TMC is an independent, primarily volunteer organization that relies on ad revenue to cover its operating costs. Please consider whitelisting TMC on your ad blocker or making a Paypal contribution here: paypal.me/SupportTMC

Musk: I really want the Model III to be different, not just a smaller Model S (video)

Discussion in 'Model 3' started by igotzzoom, Jan 14, 2015.

  1. igotzzoom

    igotzzoom Member

    Joined:
    May 26, 2013
    Messages:
    838
    Location:
    Laguna Hills, CA
    #1 igotzzoom, Jan 14, 2015
    Last edited by a moderator: Mar 13, 2016
    "When I say $35,000, I'm talking without any credits." [23:53]

    If the Model III is going to be a weird-looking tall-hatch like the i3 or Bolt, count me out. It also scares me slightly that he said, "I really want the Model III to be different, not just a smaller Model S." [21:10-on] I was hoping for a scaled-down Model S, with all the sexiness and sophistication that comes with that connotation.

    However, I'm somewhat encouraged by him saying he wants to make it "really way different than any other car on the road that's really useful, not just a weird-mobile." I consider the i3 to be a "weird-mobile."

    My hunch is: $35,000 will get a low-range, de-contented entry-level model. Any model with a 200+ mile range/compelling dynamic performance, etc. will be $45-50,000, with the top trim models going for much higher, like $60-70,000. Convince me I'm wrong...Go.

     
  2. Krugerrand

    Krugerrand Active Member

    Joined:
    Jul 13, 2012
    Messages:
    4,271
    Location:
    California
    I think the 35k model will have a few bells and whistles, and go 200 miles without pushing it. But yes, I agree it'll get pricey when optioned out and I think a majority of people will option it out (as in greater than 50%).
     
  3. TexasEV

    TexasEV Active Member

    Joined:
    Jun 5, 2013
    Messages:
    3,778
    Location:
    Austin, TX
    Tesla is not going to build a low range car.
     
  4. RobStark

    RobStark Active Member

    Joined:
    Jul 2, 2013
    Messages:
    2,917
    Location:
    Los Angeles
    Look at what happened when Chrysler tried a 4/5 scale Chrysler 300.

    The proportions are inherently part of the sexiness.

    My guesstimates?

    The base Model 3 will have at least as good acceleration as any $35k sedan.

    It will have class leading low center of gravity and therefore slot car handling.

    It will have a large touchscreen infotainment system/HVAC control.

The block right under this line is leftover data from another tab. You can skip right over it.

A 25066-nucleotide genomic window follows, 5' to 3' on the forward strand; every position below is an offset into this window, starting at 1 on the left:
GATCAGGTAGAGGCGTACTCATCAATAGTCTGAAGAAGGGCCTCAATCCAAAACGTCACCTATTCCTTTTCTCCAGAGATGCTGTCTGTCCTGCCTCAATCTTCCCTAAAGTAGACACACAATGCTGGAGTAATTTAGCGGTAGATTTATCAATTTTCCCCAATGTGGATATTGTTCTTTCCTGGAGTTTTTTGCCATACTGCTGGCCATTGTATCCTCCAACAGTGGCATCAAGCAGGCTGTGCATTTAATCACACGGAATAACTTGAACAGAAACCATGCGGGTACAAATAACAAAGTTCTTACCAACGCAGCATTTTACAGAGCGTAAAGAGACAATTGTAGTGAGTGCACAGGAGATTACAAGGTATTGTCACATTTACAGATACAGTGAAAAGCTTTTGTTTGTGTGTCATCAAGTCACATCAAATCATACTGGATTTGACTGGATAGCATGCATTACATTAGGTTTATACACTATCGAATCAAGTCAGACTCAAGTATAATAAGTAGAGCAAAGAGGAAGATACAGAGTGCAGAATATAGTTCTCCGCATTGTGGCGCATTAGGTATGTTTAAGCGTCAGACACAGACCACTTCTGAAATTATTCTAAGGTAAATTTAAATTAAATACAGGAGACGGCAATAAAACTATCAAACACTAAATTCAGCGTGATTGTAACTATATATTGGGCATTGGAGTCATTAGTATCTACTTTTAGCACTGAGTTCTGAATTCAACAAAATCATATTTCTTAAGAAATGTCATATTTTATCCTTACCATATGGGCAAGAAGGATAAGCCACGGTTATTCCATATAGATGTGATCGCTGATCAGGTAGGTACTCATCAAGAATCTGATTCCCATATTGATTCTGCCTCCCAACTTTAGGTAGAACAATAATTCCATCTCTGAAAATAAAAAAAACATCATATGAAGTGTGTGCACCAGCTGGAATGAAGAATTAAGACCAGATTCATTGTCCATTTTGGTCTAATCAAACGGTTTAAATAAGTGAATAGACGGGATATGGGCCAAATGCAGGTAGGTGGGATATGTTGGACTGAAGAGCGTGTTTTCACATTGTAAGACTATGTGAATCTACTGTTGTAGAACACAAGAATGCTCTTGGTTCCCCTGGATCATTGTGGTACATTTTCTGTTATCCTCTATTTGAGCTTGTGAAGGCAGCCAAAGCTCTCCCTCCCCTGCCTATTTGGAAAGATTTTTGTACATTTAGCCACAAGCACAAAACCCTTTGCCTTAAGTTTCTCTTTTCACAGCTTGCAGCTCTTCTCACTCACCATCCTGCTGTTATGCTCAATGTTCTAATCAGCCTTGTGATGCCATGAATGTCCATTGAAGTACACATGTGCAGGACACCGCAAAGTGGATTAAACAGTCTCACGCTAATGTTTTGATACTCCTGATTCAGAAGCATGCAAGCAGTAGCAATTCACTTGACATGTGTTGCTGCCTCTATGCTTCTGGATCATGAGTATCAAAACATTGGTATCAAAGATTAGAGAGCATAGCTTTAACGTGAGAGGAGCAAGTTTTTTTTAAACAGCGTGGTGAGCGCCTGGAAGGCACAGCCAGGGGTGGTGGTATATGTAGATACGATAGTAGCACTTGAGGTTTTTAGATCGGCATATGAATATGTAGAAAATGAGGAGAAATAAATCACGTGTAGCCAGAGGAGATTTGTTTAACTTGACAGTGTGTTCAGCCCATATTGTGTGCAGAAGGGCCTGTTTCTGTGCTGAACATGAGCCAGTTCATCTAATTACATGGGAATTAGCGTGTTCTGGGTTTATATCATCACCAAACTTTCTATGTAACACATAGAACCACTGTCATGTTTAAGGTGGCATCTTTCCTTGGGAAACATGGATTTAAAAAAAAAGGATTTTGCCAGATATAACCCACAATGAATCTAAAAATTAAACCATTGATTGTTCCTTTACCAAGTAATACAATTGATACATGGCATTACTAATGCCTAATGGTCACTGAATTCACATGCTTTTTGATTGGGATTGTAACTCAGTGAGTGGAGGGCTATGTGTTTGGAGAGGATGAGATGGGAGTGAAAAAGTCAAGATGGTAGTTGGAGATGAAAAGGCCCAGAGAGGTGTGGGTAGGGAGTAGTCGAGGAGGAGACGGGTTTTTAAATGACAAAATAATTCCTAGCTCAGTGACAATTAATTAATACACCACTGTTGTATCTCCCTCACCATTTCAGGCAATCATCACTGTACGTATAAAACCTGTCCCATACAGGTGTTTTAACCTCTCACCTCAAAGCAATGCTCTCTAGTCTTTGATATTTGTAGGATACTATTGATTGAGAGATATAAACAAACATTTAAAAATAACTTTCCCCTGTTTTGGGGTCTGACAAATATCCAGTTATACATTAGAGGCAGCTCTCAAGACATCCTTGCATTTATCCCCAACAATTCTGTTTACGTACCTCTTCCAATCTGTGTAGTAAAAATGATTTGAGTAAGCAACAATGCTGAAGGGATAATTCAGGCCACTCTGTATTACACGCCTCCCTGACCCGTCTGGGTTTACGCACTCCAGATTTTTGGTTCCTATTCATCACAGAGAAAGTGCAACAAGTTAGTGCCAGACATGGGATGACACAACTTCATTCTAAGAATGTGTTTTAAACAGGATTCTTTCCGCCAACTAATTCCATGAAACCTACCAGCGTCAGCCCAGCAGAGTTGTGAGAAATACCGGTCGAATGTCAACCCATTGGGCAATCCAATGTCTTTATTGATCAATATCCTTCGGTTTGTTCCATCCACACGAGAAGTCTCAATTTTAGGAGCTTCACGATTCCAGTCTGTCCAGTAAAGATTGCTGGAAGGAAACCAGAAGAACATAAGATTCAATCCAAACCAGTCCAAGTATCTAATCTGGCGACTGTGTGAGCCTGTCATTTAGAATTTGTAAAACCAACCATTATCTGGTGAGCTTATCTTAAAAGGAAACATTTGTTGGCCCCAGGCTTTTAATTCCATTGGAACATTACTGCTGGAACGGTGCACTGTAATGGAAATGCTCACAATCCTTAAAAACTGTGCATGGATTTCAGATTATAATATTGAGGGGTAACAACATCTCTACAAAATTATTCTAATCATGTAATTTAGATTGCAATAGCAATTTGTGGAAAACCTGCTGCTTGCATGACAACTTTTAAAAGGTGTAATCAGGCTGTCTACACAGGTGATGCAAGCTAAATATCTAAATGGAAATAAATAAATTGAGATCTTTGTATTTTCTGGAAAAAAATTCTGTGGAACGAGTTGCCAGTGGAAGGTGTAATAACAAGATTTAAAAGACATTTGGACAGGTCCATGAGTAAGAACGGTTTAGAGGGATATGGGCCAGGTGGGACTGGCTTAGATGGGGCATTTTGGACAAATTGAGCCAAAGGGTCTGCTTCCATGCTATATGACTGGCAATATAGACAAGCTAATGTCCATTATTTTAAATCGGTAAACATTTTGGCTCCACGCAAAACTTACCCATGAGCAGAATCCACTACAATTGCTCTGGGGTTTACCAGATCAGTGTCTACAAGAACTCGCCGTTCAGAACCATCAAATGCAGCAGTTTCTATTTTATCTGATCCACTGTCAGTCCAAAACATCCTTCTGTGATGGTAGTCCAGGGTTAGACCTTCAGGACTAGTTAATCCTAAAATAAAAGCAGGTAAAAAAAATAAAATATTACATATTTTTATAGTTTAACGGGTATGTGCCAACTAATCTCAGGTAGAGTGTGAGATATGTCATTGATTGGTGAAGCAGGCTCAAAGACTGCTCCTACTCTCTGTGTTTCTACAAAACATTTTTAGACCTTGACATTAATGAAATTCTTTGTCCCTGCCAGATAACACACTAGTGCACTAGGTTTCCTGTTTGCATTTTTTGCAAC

A no shift 1 speed transmission.

    Textile seats, my guess manually adjusted.

    Power windows,power locks,keyless entry,heat and air conditioning.

    Hopefully coat hooks,grab handles,storage cubbies, tie down rings in the liftgate area, front cup holders big enough for a Big Gulp and rear cup holders too.:wink:

    16" steel wheels with Aerodynamic disc wheel covers.

    And at least 200 miles EPA range.


    And a fully loaded 85 kWh all wheel drive performance version for $85k.

    And a well equipped AWD 85 kWh with two small motors for $70k
     
    • Like x 1
  5. Kevin Harney

    Kevin Harney Active Member

    Joined:
    Apr 30, 2008
    Messages:
    2,052
    Location:
    Herndon, VA
    I like the last comment about opening a factory in Detroit. "Maybe Michigan should stop prohibiting us from selling cars here. That would be a nice first gesture" LOL nice and polite dig as a closing comment.
     
  6. ScepticMatt

    ScepticMatt Member

    Joined:
    Nov 5, 2014
    Messages:
    453
    Location:
    Austria
    45-50 kWh is enough for 200 EPA miles in a Model 3, due to lower weight and drag area.
    a 370 is to 348 what a S85 is to a S60
     
  7. RobStark

    RobStark Active Member

    Joined:
    Jul 2, 2013
    Messages:
    2,917
    Location:
    Los Angeles
    200 EPA miles for the base $35k Model 3 with what I think will be a 48 kWh battery.
     
  8. Mitthrawnuruodo

    Joined:
    Jun 10, 2013
    Messages:
    114
    Location:
    California
    Musk said on reddit of the model 3 "it won't look like other cars". To me 'other cars' includes i3, Bolt, MiEv, Smart Car, all those other crappy cars in that segment. I have no idea what he has in mind but I am super excited. I think if the production Model X is a hit we can rely on TM to make a great 3rd gen.
     
  9. Xenoilphobe

    Xenoilphobe Active Member

    Joined:
    Jan 2, 2014
    Messages:
    1,661
    Location:
    Fairfax County Virginia
    If I were them I would just sell a stripper Model S - with regular door handles, no air suspension, no sunroof, textile seats, steel rims (great aftermarket options) - kinda like the early 240 SX and build them in Korea for half the cost of Cally...
     
  10. igotzzoom

    igotzzoom Member

    Joined:
    May 26, 2013
    Messages:
    838
    Location:
    Laguna Hills, CA